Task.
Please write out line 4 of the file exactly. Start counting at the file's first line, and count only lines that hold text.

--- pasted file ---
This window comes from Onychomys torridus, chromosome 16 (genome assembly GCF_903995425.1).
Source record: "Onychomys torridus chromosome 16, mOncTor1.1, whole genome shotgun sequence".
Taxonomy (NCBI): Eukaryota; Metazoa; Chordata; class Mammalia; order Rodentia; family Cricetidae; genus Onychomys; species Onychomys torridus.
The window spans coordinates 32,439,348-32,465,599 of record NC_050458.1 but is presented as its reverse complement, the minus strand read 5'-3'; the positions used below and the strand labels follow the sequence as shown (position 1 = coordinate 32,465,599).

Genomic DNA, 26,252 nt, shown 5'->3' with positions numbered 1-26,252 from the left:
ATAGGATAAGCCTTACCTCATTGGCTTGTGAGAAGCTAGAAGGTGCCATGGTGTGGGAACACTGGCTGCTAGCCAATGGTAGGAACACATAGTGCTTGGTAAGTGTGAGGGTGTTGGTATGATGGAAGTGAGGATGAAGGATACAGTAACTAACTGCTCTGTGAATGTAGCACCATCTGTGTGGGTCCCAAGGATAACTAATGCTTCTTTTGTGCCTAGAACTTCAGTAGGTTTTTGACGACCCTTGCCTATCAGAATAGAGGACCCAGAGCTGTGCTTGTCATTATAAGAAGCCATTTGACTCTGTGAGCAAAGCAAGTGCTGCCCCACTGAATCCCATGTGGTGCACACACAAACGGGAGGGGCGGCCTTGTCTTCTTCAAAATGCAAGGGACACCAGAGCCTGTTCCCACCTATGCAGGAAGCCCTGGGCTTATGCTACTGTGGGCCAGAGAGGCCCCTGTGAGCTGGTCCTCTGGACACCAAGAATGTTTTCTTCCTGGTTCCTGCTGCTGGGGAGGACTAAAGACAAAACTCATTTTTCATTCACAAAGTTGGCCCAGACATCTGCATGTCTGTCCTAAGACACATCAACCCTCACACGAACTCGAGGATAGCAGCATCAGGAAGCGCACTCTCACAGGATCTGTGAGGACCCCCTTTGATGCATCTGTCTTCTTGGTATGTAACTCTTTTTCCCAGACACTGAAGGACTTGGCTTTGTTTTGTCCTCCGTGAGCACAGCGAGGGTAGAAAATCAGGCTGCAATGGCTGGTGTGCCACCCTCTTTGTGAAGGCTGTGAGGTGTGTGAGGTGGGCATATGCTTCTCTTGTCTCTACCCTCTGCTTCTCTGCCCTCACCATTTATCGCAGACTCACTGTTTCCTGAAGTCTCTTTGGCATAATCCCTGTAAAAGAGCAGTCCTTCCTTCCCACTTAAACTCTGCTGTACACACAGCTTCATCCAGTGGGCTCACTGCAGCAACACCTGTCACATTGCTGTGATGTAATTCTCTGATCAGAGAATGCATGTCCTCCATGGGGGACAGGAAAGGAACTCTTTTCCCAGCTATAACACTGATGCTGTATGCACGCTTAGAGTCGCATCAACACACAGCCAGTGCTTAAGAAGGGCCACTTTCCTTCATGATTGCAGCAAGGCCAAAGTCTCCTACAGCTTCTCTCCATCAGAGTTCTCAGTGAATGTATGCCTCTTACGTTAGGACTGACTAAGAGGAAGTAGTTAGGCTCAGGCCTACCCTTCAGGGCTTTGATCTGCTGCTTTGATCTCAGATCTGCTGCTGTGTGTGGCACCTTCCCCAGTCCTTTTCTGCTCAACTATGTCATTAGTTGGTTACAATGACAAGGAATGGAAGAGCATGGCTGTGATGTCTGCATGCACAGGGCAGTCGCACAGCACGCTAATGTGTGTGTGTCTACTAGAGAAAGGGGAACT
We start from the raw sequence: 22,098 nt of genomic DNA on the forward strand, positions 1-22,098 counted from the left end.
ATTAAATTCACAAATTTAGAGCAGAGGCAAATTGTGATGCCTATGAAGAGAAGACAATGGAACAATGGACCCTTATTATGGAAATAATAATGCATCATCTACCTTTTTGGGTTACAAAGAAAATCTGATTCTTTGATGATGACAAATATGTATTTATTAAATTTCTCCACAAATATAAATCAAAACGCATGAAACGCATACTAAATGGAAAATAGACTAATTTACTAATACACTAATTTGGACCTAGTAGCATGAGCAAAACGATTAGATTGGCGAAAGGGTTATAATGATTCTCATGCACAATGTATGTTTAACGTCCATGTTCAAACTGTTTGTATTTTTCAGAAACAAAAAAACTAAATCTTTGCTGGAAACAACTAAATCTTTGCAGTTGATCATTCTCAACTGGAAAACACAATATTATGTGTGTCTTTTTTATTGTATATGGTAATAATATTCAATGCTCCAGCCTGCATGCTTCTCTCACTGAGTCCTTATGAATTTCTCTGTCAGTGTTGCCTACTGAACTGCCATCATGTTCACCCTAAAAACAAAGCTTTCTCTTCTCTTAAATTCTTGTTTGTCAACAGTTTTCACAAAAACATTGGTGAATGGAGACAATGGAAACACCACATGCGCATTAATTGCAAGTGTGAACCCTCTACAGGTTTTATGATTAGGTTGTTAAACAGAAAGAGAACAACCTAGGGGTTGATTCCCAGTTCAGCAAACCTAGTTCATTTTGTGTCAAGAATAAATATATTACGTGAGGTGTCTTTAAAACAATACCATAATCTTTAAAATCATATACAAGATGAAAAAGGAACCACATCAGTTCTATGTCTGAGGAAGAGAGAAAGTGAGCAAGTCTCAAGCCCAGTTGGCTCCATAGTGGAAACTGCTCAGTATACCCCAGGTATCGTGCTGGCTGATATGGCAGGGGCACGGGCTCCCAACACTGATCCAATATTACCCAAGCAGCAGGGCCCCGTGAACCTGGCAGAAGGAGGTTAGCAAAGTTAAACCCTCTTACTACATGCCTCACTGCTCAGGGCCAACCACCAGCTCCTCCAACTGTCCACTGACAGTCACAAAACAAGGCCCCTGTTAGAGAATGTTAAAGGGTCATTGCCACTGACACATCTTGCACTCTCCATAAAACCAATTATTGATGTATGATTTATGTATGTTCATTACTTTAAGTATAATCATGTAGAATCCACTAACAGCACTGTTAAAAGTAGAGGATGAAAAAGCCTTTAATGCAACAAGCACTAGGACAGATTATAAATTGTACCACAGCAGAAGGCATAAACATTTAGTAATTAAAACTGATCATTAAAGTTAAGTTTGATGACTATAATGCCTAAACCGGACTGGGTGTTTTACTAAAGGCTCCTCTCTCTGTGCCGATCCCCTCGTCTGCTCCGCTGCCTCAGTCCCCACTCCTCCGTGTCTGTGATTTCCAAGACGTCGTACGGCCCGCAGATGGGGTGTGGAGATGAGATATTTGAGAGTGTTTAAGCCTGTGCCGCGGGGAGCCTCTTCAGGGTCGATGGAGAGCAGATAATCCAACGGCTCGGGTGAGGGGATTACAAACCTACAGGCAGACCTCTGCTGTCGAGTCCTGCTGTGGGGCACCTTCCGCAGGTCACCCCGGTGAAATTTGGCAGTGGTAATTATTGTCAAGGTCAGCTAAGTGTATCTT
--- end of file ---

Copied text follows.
The window spans coordinates 32,439,348-32,465,599 of record NC_050458.1 but is presented as its reverse complement, the minus strand read 5'-3'; the positions used below and the strand labels follow the sequence as shown (position 1 = coordinate 32,465,599).